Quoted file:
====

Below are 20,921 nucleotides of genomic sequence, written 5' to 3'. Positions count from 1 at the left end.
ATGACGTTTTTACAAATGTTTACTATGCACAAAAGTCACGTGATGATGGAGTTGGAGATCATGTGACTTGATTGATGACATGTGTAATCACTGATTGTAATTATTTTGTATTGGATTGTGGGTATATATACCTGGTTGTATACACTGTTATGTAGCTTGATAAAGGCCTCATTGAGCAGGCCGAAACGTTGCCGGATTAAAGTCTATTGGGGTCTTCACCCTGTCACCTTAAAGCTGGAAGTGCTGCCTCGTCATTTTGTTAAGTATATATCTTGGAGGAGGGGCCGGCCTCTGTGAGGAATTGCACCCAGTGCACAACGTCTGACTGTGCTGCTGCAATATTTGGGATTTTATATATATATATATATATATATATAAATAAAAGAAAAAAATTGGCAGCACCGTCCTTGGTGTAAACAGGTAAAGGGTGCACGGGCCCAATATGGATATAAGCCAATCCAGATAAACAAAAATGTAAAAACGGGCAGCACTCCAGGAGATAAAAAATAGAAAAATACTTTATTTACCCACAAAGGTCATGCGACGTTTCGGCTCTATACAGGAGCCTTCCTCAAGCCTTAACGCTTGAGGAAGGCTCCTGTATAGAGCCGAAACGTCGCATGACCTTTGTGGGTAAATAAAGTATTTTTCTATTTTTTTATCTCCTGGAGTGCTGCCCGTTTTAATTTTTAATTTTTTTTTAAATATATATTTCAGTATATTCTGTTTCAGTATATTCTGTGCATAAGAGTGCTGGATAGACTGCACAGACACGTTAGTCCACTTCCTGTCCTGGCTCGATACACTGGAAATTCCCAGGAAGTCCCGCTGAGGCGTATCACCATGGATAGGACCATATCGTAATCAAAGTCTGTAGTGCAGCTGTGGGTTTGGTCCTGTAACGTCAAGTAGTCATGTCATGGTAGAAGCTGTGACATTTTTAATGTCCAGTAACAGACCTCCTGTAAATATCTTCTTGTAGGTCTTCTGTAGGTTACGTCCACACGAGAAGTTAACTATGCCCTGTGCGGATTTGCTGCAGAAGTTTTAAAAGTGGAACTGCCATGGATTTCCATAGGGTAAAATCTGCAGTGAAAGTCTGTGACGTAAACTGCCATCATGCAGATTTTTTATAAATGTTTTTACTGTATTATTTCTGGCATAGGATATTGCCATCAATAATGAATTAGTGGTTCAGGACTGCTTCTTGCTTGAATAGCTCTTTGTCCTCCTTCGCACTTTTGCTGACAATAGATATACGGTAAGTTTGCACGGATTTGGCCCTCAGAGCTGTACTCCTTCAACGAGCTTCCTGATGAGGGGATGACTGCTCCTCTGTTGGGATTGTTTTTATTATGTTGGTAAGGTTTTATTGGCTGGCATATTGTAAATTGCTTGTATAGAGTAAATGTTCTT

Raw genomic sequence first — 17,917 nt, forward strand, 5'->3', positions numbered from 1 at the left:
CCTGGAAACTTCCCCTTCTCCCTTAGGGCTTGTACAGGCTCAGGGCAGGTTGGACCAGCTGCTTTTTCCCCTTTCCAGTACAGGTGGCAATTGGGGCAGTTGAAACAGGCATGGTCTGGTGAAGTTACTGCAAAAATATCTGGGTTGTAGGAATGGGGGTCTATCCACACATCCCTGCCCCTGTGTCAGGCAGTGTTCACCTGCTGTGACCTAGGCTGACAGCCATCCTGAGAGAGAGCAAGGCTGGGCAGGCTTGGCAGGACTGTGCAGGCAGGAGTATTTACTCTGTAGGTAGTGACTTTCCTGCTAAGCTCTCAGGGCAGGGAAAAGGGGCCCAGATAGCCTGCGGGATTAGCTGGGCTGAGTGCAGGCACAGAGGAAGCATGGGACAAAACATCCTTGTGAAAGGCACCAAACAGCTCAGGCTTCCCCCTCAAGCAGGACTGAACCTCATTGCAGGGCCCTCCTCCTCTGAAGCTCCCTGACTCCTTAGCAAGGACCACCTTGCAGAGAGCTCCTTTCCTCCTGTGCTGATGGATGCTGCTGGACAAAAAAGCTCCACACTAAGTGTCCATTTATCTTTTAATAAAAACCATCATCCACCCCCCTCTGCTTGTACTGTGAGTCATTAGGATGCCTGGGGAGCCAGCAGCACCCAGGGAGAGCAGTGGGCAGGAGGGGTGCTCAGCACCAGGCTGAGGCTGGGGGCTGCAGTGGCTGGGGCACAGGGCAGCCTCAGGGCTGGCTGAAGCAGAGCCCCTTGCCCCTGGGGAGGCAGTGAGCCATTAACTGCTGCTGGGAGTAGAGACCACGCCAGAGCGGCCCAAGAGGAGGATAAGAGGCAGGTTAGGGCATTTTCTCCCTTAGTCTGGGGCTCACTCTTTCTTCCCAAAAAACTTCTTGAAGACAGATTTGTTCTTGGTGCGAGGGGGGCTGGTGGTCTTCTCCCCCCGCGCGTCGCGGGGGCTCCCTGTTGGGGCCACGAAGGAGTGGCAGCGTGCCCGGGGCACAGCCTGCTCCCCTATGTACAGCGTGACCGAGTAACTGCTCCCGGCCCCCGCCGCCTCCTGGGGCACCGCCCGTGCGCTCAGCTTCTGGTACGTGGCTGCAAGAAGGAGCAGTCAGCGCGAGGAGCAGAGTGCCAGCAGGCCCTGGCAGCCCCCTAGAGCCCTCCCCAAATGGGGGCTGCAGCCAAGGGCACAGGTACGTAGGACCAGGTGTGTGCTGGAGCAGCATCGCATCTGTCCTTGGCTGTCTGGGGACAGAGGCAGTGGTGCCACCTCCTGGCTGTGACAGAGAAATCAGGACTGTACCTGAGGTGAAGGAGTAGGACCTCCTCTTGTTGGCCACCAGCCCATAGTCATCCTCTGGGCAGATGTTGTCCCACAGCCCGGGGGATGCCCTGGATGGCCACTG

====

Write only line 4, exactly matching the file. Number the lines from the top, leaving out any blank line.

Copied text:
CCTGGAAACTTCCCCTTCTCCCTTAGGGCTTGTACAGGCTCAGGGCAGGTTGGACCAGCTGCTTTTTCCCCTTTCCAGTACAGGTGGCAATTGGGGCAGTTGAAACAGGCATGGTCTGGTGAAGTTACTGCAAAAATATCTGGGTTGTAGGAATGGGGGTCTATCCACACATCCCTGCCCCTGTGTCAGGCAGTGTTCACCTGCTGTGACCTAGGCTGACAGCCATCCTGAGAGAGAGCAAGGCTGGGCAGGCTTGGCAGGACTGTGCAGGCAGGAGTATTTACTCTGTAGGTAGTGACTTTCCTGCTAAGCTCTCAGGGCAGGGAAAAGGGGCCCAGATAGCCTGCGGGATTAGCTGGGCTGAGTGCAGGCACAGAGGAAGCATGGGACAAAACATCCTTGTGAAAGGCACCAAACAGCTCAGGCTTCCCCCTCAAGCAGGACTGAACCTCATTGCAGGGCCCTCCTCCTCTGAAGCTCCCTGACTCCTTAGCAAGGACCACCTTGCAGAGAGCTCCTTTCCTCCTGTGCTGATGGATGCTGCTGGACAAAAAAGCTCCACACTAAGTGTCCATTTATCTTTTAATAAAAACCATCATCCACCCCCCTCTGCTTGTACTGTGAGTCATTAGGATGCCTGGGGAGCCAGCAGCACCCAGGGAGAGCAGTGGGCAGGAGGGGTGCTCAGCACCAGGCTGAGGCTGGGGGCTGCAGTGGCTGGGGCACAGGGCAGCCTCAGGGCTGGCTGAAGCAGAGCCCCTTGCCCCTGGGGAGGCAGTGAGCCATTAACTGCTGCTGGGAGTAGAGACCACGCCAGAGCGGCCCAAGAGGAGGATAAGAGGCAGGTTAGGGCATTTTCTCCCTTAGTCTGGGGCTCACTCTTTCTTCCCAAAAAACTTCTTGAAGACAGATTTGTTCTTGGTGCGAGGGGGGCTGGTGGTCTTCTCCCCCCGCGCGTCGCGGGGGCTCCCTGTTGGGGCCACGAAGGAGTGGCAGCGTGCCCGGGGCACAGCCTGCTCCCCTATGTACAGCGTGACCGAGTAACTGCTCCCGGCCCCCGCCGCCTCCTGGGGCACCGCCCGTGCGCTCAGCTTCTGGTACGTGGCTGCAAGAAGGAGCAGTCAGCGCGAGGAGCAGAGTGCCAGCAGGCCCTGGCAGCCCCCTAGAGCCCTCCCCAAATGGGGGCTGCAGCCAAGGGCACAGGTACGTAGGACCAGGTGTGTGCTGGAGCAGCATCGCATCTGTCCTTGGCTGTCTGGGGACAGAGGCAGTGGTGCCACCTCCTGGCTGTGACAGAGAAATCAGGACTGTACCTGAGGTGAAGGAGTAGGACCTCCTCTTGTTGGCCACCAGCCCATAGTCATCCTCTGGGCAGATGTTGTCCCACAGCCCGGGGGATGCCCTGGATGGCCACTG